"infinite silence" - infinity refers to something without limits as in describing something capable of degrees. Silence on the other hand is not something capable of degrees, the slightest sound ends it. There cannot be a little bit of silence, or a lot of silence, or by extension, an inifinity of silence.

Similarly, transcendence is a bi-value state, either a thing transcends experience, or it does not. It cannot therefore have depth, which is a matter of degree.
Other examples of bafflegab - simple linguistic error, exist throughout. there is not a single clear, concise sentence in the two paragraphs. Therefore the above example lacks any meaning. It is unintelligible gibberish.

Two conclusions can be drawn from this example, one: nothing can be learned from the offered descriptions, and two: no argument with TW can be mounted. It is hard to refute ambiguous rubbish.

Saturday, September 11, 2010

Fight Against Cancer: not a good idea?

We have just seen a national event, "Stand Up For Cancer" ontv, seen Cops For Cancer begin a 1,000 kilometre bicycle ride in a group of 25 riders. On the eve of 9/11, when almost everyone's mind is on the events of 2001 on this date, I wonder what would be the result of winning the fight against Cancer.
To put it bluntly, what if we won the battle against cancer, what then? And let us here let cancer, stand for all disease. The major disease killers are heart disease, cancer and stroke. Apparently nobody dies of old age anymore. Do we even know what death by old age is now? So if we defeated these 3 major killers, what then?

There would still be death by accident and natural disaster. But these causes barely put a dent in population growth. If we ended death by the big 3 causes, would not our population skyrocket?

If it did there must surely come a time when massive death by famines would occur. No matter that technology proposes to supply food endlessly. For even if finite resources could be extended by technology with cloning meat substances in a vat, or farming algae in the seas, whatever, there is still the logistics of transport to overcome. We have seen many famines in the world in the last 50 years, too many to mention, yet, even knowing in advance where and when they would occur, and that they would occur, we have still failed to get the food there, and millions have died.

In addition to the, as yet unsolved, logistical problems of food distribution, we have the insuperable problems of overcoming the lack of political will to feed everybody. Recently, the tragedy of Darfur has showed us that there is no unanimous belief that all people should be saved from starvation. In Sudan, Chinese oil interests trumped the death of thousands by starvation as they used their Security Council veto to prevent the tragedy when tons of food & supplies stood ready to be delivered to the beleagured population, and they died before our eyes.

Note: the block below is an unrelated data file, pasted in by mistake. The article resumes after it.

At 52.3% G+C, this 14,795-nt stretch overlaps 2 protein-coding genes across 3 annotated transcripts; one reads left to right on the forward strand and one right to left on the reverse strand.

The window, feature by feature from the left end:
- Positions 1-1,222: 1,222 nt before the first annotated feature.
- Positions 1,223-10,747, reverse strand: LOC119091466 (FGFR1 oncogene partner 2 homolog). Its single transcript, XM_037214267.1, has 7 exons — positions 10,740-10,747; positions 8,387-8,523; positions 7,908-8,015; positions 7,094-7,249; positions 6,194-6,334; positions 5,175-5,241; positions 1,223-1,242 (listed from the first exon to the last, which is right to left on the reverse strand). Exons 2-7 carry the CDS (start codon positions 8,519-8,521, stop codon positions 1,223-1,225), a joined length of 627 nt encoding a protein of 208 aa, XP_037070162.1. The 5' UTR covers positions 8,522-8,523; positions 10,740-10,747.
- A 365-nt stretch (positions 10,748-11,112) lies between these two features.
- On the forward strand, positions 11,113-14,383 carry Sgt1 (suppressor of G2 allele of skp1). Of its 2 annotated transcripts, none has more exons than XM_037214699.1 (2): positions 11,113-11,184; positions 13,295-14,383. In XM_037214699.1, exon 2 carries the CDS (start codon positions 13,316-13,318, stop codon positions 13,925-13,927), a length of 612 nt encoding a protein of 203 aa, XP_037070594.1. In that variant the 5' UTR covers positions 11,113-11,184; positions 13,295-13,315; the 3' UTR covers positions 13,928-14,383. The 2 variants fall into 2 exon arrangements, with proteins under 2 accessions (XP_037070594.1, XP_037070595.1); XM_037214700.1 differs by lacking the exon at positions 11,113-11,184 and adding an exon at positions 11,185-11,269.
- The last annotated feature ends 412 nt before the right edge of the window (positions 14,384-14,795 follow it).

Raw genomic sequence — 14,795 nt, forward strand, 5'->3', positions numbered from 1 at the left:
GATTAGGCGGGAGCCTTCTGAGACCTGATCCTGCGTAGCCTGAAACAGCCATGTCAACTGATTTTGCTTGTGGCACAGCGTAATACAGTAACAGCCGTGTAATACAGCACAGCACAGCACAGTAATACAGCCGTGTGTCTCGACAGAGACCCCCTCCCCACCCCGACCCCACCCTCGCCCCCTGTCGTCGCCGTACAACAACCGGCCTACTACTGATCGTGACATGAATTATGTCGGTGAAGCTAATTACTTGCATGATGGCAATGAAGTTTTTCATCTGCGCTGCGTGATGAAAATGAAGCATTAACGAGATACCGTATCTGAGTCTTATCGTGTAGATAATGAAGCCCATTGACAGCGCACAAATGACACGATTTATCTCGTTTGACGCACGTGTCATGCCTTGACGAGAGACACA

East Timor is another example of political disinterest allowing the death of thousands. It is foolish to think that we would save everybody, merely by providing food, even if we could overcome the logistical problems.

There are the further battles with birth control and eugenics issues, for how else could we stem the tide of humanity that threatens to overwhelm our ability to feed the masses. UN figures show that by 2050 world population will reach 9 billion people, fifty per cent more than lived at the turn of the millennium. Dare anyone say massive death by disease or malnutrition is not certain.

So, why try to stop heart disease, cancer or stroke.

Clearly, the personal motive is to spare us the loss of loved ones or even personal demise, no one wants their life ended prematurely by a named cause.
The public motive behind the battle against heart disease, cancer, stroke is profit.
Pharmaceutical companies seek treatments, not cures. Fund raisers, like the Cancer Society, the Heart & Stroke Foundation, are run by people who depend on their fund-raising for their livlihood.
Not that there is anything wrong with that per se. There is a market for the drugs and a need for money to pay for them, but neither group is looking long term. Big pharma does not want an end to the diseases and they would lament the discovery of a cure because it would put an end to that profit stream.
Of course, they would simply move on to some other ailment, there is no shortage, and they are very creative when it comes to finding new income streams, even inventing problems that seemingly did not exist before. Prozac comes to mind. But to stay on topic, even though big pharma does not want an end to the big killers, neither do we.

And, by extension, we do not want fund raisers to continue either.

In reality, death by disease, a sudden heart attack, or stroke, a short final struggle with inoperable cancer, ameliorated by powerful pain killers, seems preferable, to me at least, to a long, slow, pointless, painful, death by starvation, with awful wasting away of the flesh in desperate wishing for something to eat, watching family members growth weaker, scrawnier, day by day until they finally succumb to wasting away as skin covered skeletons.